The directives that accept filenames as arguments now must use NetWare filenames instead of Unix ones. However, because Apache uses Unix-style names internally, you must use forward slashes, not backslashes. Volumes can be used; if omitted, the drive with the Apache executable will be assumed.
Apache for NetWare contains the ability to load modules at runtime,
without recompiling the server. If Apache is compiled normally, it
will install a number of optional modules in the
\Apache\modules directory. To activate these, or other
modules, the new LoadModule
directive must be used. For example, to active the status module,
use the following (in addition to the status-activating directives
LoadModule status_module modules/status
Information on creating loadable modules is also available.
Compiling Apache requires MetroWerks CodeWarrior 5 to be properly installed.
First, unpack the Apache distribution into an appropriate
directory. Then go to the
src subdirectory of the Apache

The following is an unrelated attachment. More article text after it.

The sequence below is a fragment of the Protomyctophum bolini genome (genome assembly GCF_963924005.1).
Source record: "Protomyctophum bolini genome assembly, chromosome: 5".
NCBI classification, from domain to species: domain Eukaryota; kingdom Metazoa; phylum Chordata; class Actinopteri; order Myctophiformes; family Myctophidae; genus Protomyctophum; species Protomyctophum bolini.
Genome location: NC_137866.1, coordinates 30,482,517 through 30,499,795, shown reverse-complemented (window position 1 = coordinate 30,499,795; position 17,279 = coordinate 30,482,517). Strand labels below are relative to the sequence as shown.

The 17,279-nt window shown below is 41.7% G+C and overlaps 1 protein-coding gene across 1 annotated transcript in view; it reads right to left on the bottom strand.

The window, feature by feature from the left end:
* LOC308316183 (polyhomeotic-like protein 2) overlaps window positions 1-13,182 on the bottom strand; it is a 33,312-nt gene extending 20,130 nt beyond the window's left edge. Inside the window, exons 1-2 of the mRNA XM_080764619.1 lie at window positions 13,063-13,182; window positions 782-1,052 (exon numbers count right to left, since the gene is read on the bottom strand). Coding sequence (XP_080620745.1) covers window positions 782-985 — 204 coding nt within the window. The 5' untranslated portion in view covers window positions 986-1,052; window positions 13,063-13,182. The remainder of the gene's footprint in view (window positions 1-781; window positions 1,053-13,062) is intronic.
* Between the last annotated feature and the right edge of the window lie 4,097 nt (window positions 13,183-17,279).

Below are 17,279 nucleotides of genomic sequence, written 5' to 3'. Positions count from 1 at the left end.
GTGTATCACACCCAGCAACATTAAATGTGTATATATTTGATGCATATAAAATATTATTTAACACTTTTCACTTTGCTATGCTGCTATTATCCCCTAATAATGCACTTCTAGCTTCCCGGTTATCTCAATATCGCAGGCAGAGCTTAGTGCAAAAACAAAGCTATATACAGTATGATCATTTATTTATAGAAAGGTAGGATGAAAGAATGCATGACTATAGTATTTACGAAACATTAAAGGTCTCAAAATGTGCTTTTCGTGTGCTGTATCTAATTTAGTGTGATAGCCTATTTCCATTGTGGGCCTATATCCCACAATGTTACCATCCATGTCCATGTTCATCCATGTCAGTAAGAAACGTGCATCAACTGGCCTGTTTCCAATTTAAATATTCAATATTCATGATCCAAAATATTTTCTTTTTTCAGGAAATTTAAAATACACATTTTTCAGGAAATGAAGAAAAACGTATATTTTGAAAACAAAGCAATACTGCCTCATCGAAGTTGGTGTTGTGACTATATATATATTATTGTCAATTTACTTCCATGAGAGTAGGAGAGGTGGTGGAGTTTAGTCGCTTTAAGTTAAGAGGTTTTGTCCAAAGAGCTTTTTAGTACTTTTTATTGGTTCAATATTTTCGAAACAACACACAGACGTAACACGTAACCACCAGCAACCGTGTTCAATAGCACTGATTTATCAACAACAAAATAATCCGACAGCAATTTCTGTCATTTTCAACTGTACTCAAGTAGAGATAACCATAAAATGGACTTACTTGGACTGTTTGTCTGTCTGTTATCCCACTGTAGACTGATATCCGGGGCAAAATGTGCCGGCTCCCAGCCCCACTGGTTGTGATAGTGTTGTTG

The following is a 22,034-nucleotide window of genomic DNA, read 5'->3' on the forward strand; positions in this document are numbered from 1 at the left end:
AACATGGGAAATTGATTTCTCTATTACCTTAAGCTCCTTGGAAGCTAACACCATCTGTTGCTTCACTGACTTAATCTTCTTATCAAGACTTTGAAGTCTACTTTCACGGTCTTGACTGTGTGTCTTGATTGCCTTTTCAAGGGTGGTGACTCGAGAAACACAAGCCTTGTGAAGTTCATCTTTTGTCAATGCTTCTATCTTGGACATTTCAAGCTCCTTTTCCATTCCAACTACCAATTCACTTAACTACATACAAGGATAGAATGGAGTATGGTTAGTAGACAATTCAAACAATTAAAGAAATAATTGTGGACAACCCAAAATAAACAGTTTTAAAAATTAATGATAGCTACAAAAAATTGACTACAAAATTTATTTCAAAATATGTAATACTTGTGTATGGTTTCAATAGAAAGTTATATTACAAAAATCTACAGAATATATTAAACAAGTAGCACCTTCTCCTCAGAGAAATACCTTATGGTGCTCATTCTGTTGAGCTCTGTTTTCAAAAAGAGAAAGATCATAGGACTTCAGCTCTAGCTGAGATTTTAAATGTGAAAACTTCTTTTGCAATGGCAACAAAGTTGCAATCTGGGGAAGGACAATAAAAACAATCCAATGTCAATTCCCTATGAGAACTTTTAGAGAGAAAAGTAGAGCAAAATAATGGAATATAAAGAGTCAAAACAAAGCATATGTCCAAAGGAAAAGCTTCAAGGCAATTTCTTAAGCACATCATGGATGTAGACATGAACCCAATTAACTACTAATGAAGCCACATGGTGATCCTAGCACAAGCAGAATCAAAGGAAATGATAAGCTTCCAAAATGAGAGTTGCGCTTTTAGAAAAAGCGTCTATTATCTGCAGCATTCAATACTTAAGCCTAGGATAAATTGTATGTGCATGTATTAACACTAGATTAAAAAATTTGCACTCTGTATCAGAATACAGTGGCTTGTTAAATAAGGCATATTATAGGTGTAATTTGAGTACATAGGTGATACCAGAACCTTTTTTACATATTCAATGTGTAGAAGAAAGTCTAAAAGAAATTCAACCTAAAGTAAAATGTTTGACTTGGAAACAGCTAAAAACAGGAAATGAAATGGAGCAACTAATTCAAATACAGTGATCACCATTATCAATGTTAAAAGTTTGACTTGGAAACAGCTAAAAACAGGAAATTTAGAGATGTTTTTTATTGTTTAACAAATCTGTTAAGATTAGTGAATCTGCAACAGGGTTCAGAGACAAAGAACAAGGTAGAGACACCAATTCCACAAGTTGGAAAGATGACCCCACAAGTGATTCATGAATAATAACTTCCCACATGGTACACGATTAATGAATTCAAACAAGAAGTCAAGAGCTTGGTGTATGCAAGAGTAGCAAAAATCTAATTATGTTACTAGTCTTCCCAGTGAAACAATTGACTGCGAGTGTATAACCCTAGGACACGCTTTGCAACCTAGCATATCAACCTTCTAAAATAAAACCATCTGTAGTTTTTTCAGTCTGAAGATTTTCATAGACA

distribution and unzip
ApacheNW.mcp.gz. You may use a
recent version of WinZip to accomplish this or gzip for Windows. The main
Metrowerks project file for Apache
(ApacheNW.mcp) is now ready
to use. Just double click on it from within explorer and it should
automatically launch MetroWerks CodeWarrior.
All major pieces of Apache may be built using the ApacheNW.mcp project file. This includes modules such as status, info, and proxy. In addition, the following project files have been provided as well:
htdigest.mcp.gzwill also need to be unzipped before they can be used with MetroWerks CodeWarrior.
Once Apache has been compiled, it needs to be installed in its server
root directory. The default is the
Before running the server you must fill out the conf directory. Copy the *.conf-dist-nw from the distribution conf directory and rename *.conf. Edit the ServerRoot entries to your actual server root (for example "sys:/apache"). Copy over the conf/magic and conf/mime.types files as well.